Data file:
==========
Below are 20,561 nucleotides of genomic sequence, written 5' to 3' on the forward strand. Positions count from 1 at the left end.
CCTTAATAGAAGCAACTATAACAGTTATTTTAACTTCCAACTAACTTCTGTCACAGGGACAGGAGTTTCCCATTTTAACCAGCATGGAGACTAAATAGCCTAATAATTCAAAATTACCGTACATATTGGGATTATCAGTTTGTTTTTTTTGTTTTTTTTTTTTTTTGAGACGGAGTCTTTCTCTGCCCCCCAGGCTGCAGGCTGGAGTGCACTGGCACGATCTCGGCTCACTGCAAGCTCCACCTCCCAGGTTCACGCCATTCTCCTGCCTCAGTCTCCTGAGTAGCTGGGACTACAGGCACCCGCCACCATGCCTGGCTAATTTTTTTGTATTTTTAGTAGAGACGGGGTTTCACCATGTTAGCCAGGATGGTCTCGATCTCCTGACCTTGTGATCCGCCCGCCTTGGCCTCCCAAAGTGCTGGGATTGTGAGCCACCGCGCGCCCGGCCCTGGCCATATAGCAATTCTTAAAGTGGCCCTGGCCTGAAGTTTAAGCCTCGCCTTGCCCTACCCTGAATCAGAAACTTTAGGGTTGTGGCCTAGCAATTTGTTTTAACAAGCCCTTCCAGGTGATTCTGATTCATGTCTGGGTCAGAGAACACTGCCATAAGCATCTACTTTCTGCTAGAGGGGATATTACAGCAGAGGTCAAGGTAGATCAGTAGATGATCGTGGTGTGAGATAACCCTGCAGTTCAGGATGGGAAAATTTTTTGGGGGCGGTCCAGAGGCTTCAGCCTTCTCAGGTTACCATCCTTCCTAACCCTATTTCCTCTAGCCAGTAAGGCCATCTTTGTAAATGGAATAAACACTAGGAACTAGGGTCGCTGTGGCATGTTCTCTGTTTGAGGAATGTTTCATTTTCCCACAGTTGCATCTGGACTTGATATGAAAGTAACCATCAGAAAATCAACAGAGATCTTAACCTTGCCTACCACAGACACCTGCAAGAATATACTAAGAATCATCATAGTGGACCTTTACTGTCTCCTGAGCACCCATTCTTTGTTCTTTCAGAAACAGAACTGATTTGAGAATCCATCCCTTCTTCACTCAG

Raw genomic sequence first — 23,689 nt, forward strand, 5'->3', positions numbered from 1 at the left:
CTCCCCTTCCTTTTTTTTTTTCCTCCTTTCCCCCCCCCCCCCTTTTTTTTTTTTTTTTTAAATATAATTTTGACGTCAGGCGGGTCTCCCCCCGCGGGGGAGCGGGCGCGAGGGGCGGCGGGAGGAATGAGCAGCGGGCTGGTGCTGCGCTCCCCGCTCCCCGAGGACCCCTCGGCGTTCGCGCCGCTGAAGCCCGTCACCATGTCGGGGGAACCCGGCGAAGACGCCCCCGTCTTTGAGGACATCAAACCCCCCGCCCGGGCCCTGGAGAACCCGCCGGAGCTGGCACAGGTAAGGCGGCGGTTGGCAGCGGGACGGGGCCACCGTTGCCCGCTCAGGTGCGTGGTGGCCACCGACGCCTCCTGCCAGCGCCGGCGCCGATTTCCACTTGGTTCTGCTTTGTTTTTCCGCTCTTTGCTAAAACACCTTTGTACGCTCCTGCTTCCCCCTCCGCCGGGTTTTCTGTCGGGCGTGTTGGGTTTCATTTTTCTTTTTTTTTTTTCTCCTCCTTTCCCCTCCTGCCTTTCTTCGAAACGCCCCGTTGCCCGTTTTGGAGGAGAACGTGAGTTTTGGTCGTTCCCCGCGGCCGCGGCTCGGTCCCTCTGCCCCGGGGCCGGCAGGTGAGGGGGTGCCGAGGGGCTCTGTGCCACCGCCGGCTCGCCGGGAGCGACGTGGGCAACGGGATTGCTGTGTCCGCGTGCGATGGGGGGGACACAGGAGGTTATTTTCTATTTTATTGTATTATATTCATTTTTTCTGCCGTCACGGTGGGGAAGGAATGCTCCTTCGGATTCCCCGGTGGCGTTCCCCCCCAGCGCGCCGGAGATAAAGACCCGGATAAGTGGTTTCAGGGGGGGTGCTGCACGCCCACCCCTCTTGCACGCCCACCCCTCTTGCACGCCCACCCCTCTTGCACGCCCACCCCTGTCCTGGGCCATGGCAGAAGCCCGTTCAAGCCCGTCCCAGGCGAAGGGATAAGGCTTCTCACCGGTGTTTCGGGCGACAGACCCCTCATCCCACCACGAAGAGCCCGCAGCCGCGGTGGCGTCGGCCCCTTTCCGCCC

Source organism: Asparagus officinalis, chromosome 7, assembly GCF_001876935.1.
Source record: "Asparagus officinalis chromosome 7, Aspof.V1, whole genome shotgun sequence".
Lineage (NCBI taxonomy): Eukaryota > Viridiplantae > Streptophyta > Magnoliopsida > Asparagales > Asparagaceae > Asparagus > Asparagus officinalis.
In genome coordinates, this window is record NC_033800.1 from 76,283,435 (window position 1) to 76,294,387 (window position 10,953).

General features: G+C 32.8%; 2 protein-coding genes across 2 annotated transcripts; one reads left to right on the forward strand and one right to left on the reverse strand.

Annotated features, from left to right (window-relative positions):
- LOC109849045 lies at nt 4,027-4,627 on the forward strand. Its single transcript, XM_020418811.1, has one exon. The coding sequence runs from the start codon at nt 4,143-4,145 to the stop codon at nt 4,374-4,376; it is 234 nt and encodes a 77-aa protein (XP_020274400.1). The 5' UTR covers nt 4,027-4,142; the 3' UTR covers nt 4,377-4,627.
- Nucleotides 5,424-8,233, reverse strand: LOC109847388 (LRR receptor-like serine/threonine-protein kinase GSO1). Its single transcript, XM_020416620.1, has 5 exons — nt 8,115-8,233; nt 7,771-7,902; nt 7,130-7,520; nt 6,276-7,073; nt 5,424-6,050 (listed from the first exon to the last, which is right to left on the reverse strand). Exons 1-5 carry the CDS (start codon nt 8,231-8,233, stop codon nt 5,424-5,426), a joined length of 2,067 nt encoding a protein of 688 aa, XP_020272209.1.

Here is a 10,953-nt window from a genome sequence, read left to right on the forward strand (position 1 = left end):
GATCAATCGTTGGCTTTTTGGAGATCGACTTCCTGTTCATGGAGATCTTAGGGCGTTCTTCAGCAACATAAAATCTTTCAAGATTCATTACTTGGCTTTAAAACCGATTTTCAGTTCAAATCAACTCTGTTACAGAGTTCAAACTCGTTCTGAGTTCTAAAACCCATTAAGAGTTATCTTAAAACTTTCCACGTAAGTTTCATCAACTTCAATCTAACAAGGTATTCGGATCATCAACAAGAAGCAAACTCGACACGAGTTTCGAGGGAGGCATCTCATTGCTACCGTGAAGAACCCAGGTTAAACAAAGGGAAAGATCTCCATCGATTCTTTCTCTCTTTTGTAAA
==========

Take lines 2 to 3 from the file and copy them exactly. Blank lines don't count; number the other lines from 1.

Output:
CCTTAATAGAAGCAACTATAACAGTTATTTTAACTTCCAACTAACTTCTGTCACAGGGACAGGAGTTTCCCATTTTAACCAGCATGGAGACTAAATAGCCTAATAATTCAAAATTACCGTACATATTGGGATTATCAGTTTGTTTTTTTTGTTTTTTTTTTTTTTTGAGACGGAGTCTTTCTCTGCCCCCCAGGCTGCAGGCTGGAGTGCACTGGCACGATCTCGGCTCACTGCAAGCTCCACCTCCCAGGTTCACGCCATTCTCCTGCCTCAGTCTCCTGAGTAGCTGGGACTACAGGCACCCGCCACCATGCCTGGCTAATTTTTTTGTATTTTTAGTAGAGACGGGGTTTCACCATGTTAGCCAGGATGGTCTCGATCTCCTGACCTTGTGATCCGCCCGCCTTGGCCTCCCAAAGTGCTGGGATTGTGAGCCACCGCGCGCCCGGCCCTGGCCATATAGCAATTCTTAAAGTGGCCCTGGCCTGAAGTTTAAGCCTCGCCTTGCCCTACCCTGAATCAGAAACTTTAGGGTTGTGGCCTAGCAATTTGTTTTAACAAGCCCTTCCAGGTGATTCTGATTCATGTCTGGGTCAGAGAACACTGCCATAAGCATCTACTTTCTGCTAGAGGGGATATTACAGCAGAGGTCAAGGTAGATCAGTAGATGATCGTGGTGTGAGATAACCCTGCAGTTCAGGATGGGAAAATTTTTTGGGGGCGGTCCAGAGGCTTCAGCCTTCTCAGGTTACCATCCTTCCTAACCCTATTTCCTCTAGCCAGTAAGGCCATCTTTGTAAATGGAATAAACACTAGGAACTAGGGTCGCTGTGGCATGTTCTCTGTTTGAGGAATGTTTCATTTTCCCACAGTTGCATCTGGACTTGATATGAAAGTAACCATCAGAAAATCAACAGAGATCTTAACCTTGCCTACCACAGACACCTGCAAGAATATACTAAGAATCATCATAGTGGACCTTTACTGTCTCCTGAGCACCCATTCTTTGTTCTTTCAGAAACAGAACTGATTTGAGAATCCATCCCTTCTTCACTCAG

Raw genomic sequence first — 23,689 nt, forward strand, 5'->3', positions numbered from 1 at the left: